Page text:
Umbra on ground-level ozone
Where I live, the air is declared “unhealthful” on many days in the summer due to ground-level ozone pollution. On those days, we have to stay inside until after about 3 p.m. My question is: What causes ground-level ozone to form and what are its reported health effects on adults and children?
Ground-level ozone is the unholy love child of fuel combustion and sunlight, and the best prevention technique is abstinence — from the combustion engine.
Volatile organic compounds and nitrogen oxides are byproducts of fuel combustion. On sunny, warm days, VOCs and NOx (poetic, isn’t it?) react with oxygen to produce ozone, a “secondary pollutant.” (Natural sources of VOCs and NOx also produce ground-level ozone, but in far smaller amounts.)
Up in the stratosphere, ozone is good for us; it’s the stuff that makes up the ozone layer, which protects us from dangerous ultraviolet light. (That is, when the layer isn’t riddled with holes.) But nearer to the ground in Bakersfield, it is the main component of smog, and it wreaks havoc on the lungs of the young, the athletic, the ill, the elderly, and others. As a respiratory irritant, ozone can aggravate asthma, accelerate the aging process of lung tissue, and cause headaches, burning eyes, shortness of breath, bronchitis, and perhaps emphysema.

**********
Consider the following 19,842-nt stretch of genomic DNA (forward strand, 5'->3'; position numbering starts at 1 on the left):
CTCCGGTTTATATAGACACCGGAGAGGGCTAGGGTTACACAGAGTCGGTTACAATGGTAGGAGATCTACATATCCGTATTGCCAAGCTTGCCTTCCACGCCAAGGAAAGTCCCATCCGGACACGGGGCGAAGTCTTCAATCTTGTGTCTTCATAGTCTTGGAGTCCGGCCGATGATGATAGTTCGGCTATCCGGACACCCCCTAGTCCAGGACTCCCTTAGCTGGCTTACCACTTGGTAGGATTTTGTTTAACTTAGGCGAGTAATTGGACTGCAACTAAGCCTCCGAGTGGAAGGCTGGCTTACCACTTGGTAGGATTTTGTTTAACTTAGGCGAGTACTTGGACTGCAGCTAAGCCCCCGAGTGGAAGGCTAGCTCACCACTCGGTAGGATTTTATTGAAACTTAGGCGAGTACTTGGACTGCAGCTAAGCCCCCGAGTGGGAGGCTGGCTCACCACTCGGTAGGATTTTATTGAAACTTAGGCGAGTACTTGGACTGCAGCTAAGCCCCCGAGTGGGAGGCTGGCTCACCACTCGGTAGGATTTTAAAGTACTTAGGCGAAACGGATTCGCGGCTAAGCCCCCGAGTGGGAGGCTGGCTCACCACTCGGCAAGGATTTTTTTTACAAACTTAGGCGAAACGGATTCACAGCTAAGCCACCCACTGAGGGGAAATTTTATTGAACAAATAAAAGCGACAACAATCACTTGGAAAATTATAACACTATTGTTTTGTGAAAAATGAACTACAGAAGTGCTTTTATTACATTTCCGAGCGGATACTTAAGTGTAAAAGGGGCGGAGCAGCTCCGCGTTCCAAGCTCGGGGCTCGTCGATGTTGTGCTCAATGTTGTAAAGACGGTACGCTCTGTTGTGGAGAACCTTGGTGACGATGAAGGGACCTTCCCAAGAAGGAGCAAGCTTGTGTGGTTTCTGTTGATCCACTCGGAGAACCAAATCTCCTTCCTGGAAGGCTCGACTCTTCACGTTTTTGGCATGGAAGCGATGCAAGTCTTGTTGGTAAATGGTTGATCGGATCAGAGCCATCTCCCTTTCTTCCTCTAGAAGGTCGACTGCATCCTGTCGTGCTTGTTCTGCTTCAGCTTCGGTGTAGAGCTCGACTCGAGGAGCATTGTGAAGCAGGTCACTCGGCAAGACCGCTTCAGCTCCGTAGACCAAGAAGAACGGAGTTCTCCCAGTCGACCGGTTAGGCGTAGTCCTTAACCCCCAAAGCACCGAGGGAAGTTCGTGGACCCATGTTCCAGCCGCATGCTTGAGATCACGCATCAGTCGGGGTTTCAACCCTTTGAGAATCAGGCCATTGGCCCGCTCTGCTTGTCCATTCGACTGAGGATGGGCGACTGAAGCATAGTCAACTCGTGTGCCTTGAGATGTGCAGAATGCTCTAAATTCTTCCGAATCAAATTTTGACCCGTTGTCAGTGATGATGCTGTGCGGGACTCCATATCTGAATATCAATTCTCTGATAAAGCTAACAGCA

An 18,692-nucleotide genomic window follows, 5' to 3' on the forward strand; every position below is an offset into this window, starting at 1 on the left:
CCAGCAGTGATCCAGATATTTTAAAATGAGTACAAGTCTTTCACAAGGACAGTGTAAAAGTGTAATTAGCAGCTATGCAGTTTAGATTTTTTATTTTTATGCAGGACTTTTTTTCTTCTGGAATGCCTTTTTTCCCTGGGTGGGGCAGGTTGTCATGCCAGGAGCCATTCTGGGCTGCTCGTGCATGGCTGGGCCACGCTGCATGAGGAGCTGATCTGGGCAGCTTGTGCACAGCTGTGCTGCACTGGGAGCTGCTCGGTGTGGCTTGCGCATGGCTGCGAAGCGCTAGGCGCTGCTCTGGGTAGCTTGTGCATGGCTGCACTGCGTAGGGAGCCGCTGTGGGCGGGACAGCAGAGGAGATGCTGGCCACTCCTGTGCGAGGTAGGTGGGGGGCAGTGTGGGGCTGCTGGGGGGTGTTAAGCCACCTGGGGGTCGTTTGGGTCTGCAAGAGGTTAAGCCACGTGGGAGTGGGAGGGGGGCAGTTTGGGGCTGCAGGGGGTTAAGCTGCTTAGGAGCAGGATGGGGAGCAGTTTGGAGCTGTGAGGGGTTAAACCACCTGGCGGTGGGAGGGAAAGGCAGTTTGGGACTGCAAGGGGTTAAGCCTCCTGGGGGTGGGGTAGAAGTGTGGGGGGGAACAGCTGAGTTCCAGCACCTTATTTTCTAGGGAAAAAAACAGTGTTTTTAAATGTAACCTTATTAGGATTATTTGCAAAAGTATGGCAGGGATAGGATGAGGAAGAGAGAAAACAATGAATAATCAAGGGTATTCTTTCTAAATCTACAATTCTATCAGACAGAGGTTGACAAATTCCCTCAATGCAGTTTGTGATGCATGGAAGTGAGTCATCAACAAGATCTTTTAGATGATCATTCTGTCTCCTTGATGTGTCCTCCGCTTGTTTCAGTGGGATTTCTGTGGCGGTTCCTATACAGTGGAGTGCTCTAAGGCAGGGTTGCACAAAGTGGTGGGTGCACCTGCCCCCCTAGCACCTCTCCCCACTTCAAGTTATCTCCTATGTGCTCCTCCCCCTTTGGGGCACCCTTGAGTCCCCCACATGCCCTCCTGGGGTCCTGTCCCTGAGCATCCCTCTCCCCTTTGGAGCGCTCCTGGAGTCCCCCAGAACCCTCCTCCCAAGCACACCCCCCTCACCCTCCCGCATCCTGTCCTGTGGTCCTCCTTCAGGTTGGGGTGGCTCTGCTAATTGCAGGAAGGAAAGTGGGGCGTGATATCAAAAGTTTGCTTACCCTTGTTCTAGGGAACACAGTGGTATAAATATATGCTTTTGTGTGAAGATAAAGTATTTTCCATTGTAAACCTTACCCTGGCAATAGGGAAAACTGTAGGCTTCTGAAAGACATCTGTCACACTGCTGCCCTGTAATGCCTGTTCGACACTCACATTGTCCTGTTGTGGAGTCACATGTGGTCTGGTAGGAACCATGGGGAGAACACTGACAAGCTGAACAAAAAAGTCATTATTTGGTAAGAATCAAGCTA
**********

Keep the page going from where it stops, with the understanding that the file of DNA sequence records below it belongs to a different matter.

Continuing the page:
Federal, state, and local regulations, including the Clean Air Act, specify acceptable levels of ozone. As you know, when the Air Quality Index is poor (red or purple on the little color chart), people are advised to stay indoors, cut down on car trips, and remain sedentary. (Be careful not to confuse the AQI color index with the Terrorist Alert color index, as a friend in D.C. did one anxious day.)
If there is a silver lining to the ozone-alert cloud, it’s that bad smog days frequently inspire public officials to suggest moderation in car use, a rare occurrence indeed. Poor air quality leads to immediate and discernable damage to society’s most susceptible members. It also leads to the cancellation of picnics on sunny summer days. Let’s hope it will also inspire people to support transportation alternatives that will clean up our air and our health.
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